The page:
Chart 2: Employment rates among Arab women and men aged 15+ in mixed cities according to cities, 2019 (%)

      

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                     [Arab Men]                                        [ Arab women]

Source: The authors' processing to the data of the Central Bureau of Statistics

 

Figure 3 indicates an increase in the rate of Arab women with an academic degree in the mixed cities, from 16.3% in 2012 to 22.1% in 2017 (an increase of 36%). This increase is greater than the increase among the other populations in the mixed cities (Arab men, Jewish women, and Jewish men), which stands at about 10% in each of them. Between 2012 and 2017, the gap between Arab academic women and Jewish academic women and men in mixed cities narrowed (from a gap of 19.7 to 16.5 percentage points compared to Jewish academic women, and from a gap of 15.4 to 12 percentage points compared to Jewish academic men). Due to the moderate increase rate in the academic Arab men, there is still a large gap between them and the Jewish population. The fact that less than one-fifth of Arab men in mixed cities have an academic degree impairs their ability to advance in wages and rank in the labor market. As we will see below, the level of education has a strong impact on the ability to integrate into the labor market and the level of the individual's salary. These, of course, also have a direct impact on a family's risk of living in poverty. According to data from the National Insurance Institute for 2018, the poverty rate of families headed by those with low education (up to 8 years of schooling) is 46% compared to 20% among families headed by high school graduates (9 to 12 years of schooling) and only 13% among families headed by a person with higher education (13 years of schooling or more) (National Insurance Institute, 2019).

 

Chart 3: Percentage of academics aged 18+ in the mixed cities in 2012 and 2017 by population group and gender (%)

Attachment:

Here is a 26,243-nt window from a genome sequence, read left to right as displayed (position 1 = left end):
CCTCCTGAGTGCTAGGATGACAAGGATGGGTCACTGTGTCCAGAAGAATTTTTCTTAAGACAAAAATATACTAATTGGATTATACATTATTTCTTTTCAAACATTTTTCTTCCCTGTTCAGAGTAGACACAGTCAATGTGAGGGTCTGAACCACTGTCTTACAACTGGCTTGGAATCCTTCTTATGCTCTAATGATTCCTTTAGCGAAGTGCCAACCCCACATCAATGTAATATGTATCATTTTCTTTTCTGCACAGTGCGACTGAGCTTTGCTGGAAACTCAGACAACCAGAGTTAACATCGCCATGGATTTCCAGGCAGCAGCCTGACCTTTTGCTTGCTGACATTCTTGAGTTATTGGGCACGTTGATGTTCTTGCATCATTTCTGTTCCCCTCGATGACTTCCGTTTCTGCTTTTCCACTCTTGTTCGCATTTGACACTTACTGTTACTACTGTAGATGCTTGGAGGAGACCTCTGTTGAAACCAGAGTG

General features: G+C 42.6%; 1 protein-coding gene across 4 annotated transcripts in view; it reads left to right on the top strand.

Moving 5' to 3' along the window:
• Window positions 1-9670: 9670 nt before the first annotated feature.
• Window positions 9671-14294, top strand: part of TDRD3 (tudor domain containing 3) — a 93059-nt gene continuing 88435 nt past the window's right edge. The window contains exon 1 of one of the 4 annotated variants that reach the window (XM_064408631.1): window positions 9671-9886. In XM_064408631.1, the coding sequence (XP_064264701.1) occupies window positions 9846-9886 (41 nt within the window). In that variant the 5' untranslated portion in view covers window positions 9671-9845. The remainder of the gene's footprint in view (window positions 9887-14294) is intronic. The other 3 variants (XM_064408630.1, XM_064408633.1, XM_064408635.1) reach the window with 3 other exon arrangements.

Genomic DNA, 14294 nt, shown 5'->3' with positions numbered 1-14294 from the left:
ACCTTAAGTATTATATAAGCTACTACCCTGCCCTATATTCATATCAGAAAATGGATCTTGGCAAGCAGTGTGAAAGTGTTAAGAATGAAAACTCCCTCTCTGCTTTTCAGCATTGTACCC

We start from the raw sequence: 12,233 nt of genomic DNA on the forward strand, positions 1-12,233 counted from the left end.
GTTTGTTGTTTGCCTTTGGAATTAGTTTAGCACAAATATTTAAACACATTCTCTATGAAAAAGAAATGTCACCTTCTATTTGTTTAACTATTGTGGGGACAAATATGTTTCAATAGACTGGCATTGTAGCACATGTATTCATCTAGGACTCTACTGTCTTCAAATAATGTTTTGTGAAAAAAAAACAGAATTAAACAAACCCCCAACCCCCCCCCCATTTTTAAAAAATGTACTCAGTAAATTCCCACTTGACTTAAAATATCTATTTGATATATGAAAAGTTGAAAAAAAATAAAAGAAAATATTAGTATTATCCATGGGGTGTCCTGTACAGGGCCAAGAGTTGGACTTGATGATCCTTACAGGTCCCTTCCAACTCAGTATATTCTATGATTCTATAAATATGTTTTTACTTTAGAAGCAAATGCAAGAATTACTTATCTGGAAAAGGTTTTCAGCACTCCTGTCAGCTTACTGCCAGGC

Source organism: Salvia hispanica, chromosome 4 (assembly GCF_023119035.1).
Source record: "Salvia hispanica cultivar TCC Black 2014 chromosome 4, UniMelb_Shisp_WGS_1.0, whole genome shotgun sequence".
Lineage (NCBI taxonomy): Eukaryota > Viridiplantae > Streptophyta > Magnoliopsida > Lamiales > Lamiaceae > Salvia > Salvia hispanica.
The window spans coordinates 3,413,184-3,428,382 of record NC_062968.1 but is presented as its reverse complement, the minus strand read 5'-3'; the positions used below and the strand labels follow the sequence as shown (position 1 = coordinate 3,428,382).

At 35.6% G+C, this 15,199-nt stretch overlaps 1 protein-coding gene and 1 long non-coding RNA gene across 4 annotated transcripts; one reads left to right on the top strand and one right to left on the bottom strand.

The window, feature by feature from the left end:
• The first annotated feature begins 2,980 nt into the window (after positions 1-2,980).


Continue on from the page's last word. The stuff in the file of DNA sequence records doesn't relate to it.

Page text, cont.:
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Source: The authors' processing to the data of the Central Bureau of Statistics

 

 

 

Figure 4 presents the main industries in which the Arab and Jewish populations work. The chart shows that almost a quarter of the Arab women living in mixed cities (22.8%) worked in the education industry in 2017, a much higher rate than the rest of the population groups in mixed cities but lower than the national rate among Arab women (30.3%). Another major industry in which these women worked was health services (18.9%). This industry also has a greater representation of women in general, and Arab women in particular, compared to men (17.9% of Jewish women, 9.7% of Arab men and 4.6% of Jewish men). The trade and repair industry is the third largest industry in which Arab women worked (16%). Between 2012 and 2017, there was almost no change in the distribution of Arab women employees in each of the three industries. Among Arab men in mixed cities, about one-fifth were employed in the trade and repair industry, more than twice compared to Jewish men. In addition, both among Arab men and among Arab women from mixed cities there is a relatively high proportion of employed in professional, scientific and technical services (7.2% and 6.6%, respectively) compared to the national average (3.2% among Arab women and 3.6% among Arab men). The data show that among Arab men from mixed cities there is a relatively balanced distribution between different industries. This contrasts with the concentration of Arab men not from mixed cities in construction and manufacturing industries, where there has been a significant decline in the employment rate in recent years. This balanced distribution may have protected Arab men from mixed cities from a decline in the employment rate during the five years 2012-2017.

This article was first published on Heinrich Böll Stiftung Tel Aviv: https://il.boell.org/en/2021/12/14/mixed-cities-israel-gender-perspecti…